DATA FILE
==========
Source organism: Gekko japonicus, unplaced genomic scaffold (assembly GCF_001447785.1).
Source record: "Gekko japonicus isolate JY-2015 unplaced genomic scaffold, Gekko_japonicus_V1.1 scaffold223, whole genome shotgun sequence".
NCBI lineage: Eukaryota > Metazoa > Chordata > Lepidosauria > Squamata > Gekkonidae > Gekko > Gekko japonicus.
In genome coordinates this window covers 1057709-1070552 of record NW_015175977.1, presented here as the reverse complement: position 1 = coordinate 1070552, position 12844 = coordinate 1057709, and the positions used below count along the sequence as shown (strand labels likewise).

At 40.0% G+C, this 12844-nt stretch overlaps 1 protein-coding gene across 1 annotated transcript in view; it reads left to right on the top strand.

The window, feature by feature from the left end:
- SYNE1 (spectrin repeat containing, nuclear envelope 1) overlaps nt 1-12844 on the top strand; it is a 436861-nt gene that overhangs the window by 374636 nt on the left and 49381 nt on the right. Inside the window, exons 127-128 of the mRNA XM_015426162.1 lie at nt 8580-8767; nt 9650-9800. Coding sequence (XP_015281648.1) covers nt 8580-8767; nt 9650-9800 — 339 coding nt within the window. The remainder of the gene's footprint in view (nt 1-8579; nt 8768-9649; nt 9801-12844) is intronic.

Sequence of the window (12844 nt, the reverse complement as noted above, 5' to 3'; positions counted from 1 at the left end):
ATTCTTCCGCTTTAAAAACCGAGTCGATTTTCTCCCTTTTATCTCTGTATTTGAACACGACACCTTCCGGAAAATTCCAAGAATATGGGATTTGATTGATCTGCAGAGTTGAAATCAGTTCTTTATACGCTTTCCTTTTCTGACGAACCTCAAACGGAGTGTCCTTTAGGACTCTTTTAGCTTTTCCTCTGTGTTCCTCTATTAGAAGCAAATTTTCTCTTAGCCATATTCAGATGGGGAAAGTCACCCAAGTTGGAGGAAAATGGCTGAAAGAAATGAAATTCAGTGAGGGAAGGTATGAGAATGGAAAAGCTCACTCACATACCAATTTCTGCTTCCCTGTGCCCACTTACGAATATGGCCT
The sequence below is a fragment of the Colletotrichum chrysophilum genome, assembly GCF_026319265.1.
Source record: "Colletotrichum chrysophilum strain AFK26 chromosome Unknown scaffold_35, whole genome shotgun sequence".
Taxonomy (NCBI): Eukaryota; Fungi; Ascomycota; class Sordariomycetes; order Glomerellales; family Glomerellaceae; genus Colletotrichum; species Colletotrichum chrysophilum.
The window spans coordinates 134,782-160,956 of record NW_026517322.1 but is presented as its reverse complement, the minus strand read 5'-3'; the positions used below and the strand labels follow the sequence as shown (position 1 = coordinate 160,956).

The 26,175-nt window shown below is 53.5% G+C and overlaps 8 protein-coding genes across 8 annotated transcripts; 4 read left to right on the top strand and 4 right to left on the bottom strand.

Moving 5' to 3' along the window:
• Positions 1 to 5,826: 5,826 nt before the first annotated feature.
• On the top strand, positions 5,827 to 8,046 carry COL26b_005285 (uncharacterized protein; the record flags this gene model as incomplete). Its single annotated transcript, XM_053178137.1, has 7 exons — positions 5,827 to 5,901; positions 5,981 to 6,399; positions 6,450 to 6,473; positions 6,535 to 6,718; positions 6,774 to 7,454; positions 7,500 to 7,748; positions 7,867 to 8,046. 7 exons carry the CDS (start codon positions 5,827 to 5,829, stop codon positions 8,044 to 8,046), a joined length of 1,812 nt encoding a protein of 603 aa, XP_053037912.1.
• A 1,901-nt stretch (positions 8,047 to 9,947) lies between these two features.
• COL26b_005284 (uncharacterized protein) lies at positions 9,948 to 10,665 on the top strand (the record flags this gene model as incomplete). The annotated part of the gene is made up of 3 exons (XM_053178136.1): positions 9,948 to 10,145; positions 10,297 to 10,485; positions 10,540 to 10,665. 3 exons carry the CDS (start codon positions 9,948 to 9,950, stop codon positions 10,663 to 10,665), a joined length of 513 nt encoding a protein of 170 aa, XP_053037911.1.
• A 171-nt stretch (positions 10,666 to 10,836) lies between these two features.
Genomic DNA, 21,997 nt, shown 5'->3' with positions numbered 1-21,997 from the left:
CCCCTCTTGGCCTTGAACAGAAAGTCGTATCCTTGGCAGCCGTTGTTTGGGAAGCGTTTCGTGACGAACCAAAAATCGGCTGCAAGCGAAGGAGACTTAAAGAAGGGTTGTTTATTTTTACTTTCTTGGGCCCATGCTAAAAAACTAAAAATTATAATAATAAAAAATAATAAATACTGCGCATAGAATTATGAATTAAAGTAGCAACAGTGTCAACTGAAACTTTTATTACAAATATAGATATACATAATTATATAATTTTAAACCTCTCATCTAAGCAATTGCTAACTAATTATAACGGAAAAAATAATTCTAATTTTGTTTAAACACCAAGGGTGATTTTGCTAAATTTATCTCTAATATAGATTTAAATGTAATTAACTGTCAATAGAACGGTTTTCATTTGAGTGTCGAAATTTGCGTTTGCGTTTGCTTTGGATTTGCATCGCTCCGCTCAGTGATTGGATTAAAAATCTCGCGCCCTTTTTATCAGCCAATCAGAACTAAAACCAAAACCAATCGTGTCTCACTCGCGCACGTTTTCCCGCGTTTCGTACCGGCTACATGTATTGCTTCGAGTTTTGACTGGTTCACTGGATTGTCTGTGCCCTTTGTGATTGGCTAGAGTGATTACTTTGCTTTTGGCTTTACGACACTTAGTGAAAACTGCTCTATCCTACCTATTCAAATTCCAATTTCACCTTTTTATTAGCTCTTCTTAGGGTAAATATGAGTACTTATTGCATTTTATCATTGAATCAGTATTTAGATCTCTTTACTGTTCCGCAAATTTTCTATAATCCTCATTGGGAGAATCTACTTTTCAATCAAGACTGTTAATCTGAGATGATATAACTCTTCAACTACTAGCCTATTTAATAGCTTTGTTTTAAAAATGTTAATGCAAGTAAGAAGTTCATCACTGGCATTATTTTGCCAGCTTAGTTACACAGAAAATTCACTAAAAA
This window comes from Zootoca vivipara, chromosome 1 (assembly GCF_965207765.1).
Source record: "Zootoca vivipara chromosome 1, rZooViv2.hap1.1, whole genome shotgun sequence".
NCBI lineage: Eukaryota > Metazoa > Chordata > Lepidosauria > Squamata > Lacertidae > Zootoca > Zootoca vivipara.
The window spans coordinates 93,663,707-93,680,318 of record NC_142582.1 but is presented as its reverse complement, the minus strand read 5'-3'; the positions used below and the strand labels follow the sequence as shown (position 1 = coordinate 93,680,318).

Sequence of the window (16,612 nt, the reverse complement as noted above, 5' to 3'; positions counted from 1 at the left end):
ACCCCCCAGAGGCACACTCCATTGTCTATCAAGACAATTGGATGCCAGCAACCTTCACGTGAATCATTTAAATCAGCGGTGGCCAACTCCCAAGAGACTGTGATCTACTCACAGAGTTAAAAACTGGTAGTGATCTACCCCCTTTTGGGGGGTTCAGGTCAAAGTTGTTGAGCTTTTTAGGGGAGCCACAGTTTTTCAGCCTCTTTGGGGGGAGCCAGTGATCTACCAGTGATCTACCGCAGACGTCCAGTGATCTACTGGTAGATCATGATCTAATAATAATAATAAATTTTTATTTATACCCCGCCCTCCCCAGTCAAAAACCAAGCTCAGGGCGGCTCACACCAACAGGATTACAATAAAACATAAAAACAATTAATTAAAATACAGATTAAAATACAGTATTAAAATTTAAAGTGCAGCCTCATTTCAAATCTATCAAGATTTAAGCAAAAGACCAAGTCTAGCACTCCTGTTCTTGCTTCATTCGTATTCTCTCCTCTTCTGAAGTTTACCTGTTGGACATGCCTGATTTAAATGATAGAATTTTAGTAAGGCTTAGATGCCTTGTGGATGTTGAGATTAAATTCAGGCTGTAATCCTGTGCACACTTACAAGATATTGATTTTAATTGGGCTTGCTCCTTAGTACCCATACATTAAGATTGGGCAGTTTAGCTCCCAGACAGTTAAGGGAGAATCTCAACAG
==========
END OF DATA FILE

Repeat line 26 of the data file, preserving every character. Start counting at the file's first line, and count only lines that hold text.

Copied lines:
The window spans coordinates 93,663,707-93,680,318 of record NC_142582.1 but is presented as its reverse complement, the minus strand read 5'-3'; the positions used below and the strand labels follow the sequence as shown (position 1 = coordinate 93,680,318).